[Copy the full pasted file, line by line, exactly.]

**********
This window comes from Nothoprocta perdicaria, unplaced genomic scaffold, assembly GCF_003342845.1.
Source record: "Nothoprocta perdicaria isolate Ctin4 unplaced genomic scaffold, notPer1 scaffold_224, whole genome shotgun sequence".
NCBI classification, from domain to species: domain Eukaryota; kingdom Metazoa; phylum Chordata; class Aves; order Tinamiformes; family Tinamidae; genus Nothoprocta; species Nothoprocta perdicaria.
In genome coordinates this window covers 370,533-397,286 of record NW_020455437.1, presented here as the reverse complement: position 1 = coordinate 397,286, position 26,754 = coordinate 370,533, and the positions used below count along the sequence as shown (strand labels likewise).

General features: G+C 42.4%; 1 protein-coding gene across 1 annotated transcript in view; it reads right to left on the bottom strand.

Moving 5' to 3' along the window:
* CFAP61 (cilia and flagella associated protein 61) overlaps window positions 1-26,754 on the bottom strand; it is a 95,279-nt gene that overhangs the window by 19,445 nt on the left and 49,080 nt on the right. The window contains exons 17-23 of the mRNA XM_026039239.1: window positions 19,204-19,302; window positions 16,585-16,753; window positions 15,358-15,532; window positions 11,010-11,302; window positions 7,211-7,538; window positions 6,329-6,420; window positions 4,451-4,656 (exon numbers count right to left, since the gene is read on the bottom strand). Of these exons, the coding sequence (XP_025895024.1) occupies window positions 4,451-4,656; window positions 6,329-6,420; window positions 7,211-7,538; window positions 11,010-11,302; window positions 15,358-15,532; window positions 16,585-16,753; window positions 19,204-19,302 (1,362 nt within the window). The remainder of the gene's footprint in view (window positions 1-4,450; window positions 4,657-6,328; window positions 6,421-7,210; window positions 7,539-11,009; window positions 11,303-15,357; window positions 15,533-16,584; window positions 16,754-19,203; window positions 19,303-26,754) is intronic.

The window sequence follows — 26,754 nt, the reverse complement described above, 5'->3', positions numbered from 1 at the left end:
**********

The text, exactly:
This window comes from Nothoprocta perdicaria, unplaced genomic scaffold, assembly GCF_003342845.1.
Source record: "Nothoprocta perdicaria isolate Ctin4 unplaced genomic scaffold, notPer1 scaffold_224, whole genome shotgun sequence".
NCBI classification, from domain to species: domain Eukaryota; kingdom Metazoa; phylum Chordata; class Aves; order Tinamiformes; family Tinamidae; genus Nothoprocta; species Nothoprocta perdicaria.
In genome coordinates this window covers 370,533-397,286 of record NW_020455437.1, presented here as the reverse complement: position 1 = coordinate 397,286, position 26,754 = coordinate 370,533, and the positions used below count along the sequence as shown (strand labels likewise).

General features: G+C 42.4%; 1 protein-coding gene across 1 annotated transcript in view; it reads right to left on the bottom strand.

Moving 5' to 3' along the window:
* CFAP61 (cilia and flagella associated protein 61) overlaps window positions 1-26,754 on the bottom strand; it is a 95,279-nt gene that overhangs the window by 19,445 nt on the left and 49,080 nt on the right. The window contains exons 17-23 of the mRNA XM_026039239.1: window positions 19,204-19,302; window positions 16,585-16,753; window positions 15,358-15,532; window positions 11,010-11,302; window positions 7,211-7,538; window positions 6,329-6,420; window positions 4,451-4,656 (exon numbers count right to left, since the gene is read on the bottom strand). Of these exons, the coding sequence (XP_025895024.1) occupies window positions 4,451-4,656; window positions 6,329-6,420; window positions 7,211-7,538; window positions 11,010-11,302; window positions 15,358-15,532; window positions 16,585-16,753; window positions 19,204-19,302 (1,362 nt within the window). The remainder of the gene's footprint in view (window positions 1-4,450; window positions 4,657-6,328; window positions 6,421-7,210; window positions 7,539-11,009; window positions 11,303-15,357; window positions 15,533-16,584; window positions 16,754-19,203; window positions 19,303-26,754) is intronic.

The window sequence follows — 26,754 nt, the reverse complement described above, 5'->3', positions numbered from 1 at the left end: